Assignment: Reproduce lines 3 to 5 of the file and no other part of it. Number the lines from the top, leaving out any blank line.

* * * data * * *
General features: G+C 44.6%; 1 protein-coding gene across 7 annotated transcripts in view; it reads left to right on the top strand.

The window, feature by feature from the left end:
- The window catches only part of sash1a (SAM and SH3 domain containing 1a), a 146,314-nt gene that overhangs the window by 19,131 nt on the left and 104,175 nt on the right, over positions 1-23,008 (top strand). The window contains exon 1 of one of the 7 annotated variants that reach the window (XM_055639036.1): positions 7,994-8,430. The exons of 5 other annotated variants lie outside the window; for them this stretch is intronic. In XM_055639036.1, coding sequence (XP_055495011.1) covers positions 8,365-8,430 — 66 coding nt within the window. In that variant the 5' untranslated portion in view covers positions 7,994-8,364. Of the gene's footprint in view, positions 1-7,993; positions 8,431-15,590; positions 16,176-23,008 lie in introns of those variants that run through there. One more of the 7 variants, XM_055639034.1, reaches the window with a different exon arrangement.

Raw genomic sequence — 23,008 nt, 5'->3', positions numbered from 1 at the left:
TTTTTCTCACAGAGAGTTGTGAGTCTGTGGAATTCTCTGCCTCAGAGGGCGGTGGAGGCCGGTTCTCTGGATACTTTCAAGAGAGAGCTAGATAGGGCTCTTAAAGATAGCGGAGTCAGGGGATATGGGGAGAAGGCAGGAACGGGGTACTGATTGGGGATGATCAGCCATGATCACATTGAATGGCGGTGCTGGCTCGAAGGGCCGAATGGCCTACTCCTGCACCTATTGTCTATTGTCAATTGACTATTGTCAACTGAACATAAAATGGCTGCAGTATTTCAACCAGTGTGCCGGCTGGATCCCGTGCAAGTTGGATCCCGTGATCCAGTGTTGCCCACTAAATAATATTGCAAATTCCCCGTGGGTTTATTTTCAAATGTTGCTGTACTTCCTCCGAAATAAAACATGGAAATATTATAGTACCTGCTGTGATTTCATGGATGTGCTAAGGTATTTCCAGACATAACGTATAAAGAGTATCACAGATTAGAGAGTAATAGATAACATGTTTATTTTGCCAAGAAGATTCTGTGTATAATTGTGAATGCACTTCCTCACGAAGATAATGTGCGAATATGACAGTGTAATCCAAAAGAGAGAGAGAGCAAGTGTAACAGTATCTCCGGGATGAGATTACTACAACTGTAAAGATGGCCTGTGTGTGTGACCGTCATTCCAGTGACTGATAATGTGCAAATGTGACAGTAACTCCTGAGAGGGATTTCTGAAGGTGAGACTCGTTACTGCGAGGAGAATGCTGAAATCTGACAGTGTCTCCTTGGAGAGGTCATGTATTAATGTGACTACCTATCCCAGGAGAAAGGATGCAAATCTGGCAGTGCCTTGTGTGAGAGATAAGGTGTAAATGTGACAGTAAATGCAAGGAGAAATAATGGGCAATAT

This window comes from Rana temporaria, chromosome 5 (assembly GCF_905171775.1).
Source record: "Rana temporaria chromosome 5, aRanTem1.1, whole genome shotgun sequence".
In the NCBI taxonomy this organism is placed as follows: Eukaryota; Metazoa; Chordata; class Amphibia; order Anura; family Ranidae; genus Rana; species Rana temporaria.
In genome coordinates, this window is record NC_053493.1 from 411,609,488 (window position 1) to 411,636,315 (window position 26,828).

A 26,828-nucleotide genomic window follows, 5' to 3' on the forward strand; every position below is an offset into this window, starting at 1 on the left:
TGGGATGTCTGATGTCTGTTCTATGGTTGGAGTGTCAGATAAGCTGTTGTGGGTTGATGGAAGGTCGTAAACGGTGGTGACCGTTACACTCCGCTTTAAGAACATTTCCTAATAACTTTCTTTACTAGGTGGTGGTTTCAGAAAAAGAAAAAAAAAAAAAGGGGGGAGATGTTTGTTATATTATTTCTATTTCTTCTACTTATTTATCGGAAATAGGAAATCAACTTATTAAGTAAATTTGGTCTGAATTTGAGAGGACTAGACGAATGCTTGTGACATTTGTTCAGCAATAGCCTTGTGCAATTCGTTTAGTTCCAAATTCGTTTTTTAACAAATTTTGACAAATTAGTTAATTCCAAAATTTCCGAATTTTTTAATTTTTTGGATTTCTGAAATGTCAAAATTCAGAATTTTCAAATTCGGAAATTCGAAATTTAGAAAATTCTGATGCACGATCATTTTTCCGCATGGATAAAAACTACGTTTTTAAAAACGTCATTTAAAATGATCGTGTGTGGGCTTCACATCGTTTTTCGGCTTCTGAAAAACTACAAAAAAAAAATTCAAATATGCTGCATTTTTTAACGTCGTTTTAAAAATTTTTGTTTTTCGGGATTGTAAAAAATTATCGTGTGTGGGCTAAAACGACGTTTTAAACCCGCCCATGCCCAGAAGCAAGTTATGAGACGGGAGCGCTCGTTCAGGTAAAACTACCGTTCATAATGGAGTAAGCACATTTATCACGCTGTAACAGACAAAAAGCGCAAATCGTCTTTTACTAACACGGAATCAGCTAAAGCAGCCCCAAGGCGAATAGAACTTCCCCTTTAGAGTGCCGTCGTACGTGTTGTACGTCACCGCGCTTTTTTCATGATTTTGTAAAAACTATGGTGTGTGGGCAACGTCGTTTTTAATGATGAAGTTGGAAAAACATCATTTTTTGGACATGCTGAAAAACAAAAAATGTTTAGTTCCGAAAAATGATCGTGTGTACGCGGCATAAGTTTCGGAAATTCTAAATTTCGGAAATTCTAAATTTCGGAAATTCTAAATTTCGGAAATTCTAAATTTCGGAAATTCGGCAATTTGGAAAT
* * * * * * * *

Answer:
- The window catches only part of sash1a (SAM and SH3 domain containing 1a), a 146,314-nt gene that overhangs the window by 19,131 nt on the left and 104,175 nt on the right, over positions 1-23,008 (top strand). The window contains exon 1 of one of the 7 annotated variants that reach the window (XM_055639036.1): positions 7,994-8,430. The exons of 5 other annotated variants lie outside the window; for them this stretch is intronic. In XM_055639036.1, coding sequence (XP_055495011.1) covers positions 8,365-8,430 — 66 coding nt within the window. In that variant the 5' untranslated portion in view covers positions 7,994-8,364. Of the gene's footprint in view, positions 1-7,993; positions 8,431-15,590; positions 16,176-23,008 lie in introns of those variants that run through there. One more of the 7 variants, XM_055639034.1, reaches the window with a different exon arrangement.

Raw genomic sequence — 23,008 nt, 5'->3', positions numbered from 1 at the left:
TTTTTCTCACAGAGAGTTGTGAGTCTGTGGAATTCTCTGCCTCAGAGGGCGGTGGAGGCCGGTTCTCTGGATACTTTCAAGAGAGAGCTAGATAGGGCTCTTAAAGATAGCGGAGTCAGGGGATATGGGGAGAAGGCAGGAACGGGGTACTGATTGGGGATGATCAGCCATGATCACATTGAATGGCGGTGCTGGCTCGAAGGGCCGAATGGCCTACTCCTGCACCTATTGTCTATTGTCAATTGACTATTGTCAACTGAACATAAAATGGCTGCAGTATTTCAACCAGTGTGCCGGCTGGATCCCGTGCAAGTTGGATCCCGTGATCCAGTGTTGCCCACTAAATAATATTGCAAATTCCCCGTGGGTTTATTTTCAAATGTTGCTGTACTTCCTCCGAAATAAAACATGGAAATATTATAGTACCTGCTGTGATTTCATGGATGTGCTAAGGTATTTCCAGACATAACGTATAAAGAGTATCACAGATTAGAGAGTAATAGATAACATGTTTATTTTGCCAAGAAGATTCTGTGTATAATTGTGAATGCACTTCCTCACGAAGATAATGTGCGAATATGACAGTGTAATCCAAAAGAGAGAGAGAGCAAGTGTAACAGTATCTCCGGGATGAGATTACTACAACTGTAAAGATGGCCTGTGTGTGTGACCGTCATTCCAGTGACTGATAATGTGCAAATGTGACAGTAACTCCTGAGAGGGATTTCTGAAGGTGAGACTCGTTACTGCGAGGAGAATGCTGAAATCTGACAGTGTCTCCTTGGAGAGGTCATGTATTAATGTGACTACCTATCCCAGGAGAAAGGATGCAAATCTGGCAGTGCCTTGTGTGAGAGATAAGGTGTAAATGTGACAGTAAATGCAAGGAGAAATAATGGGCAATAT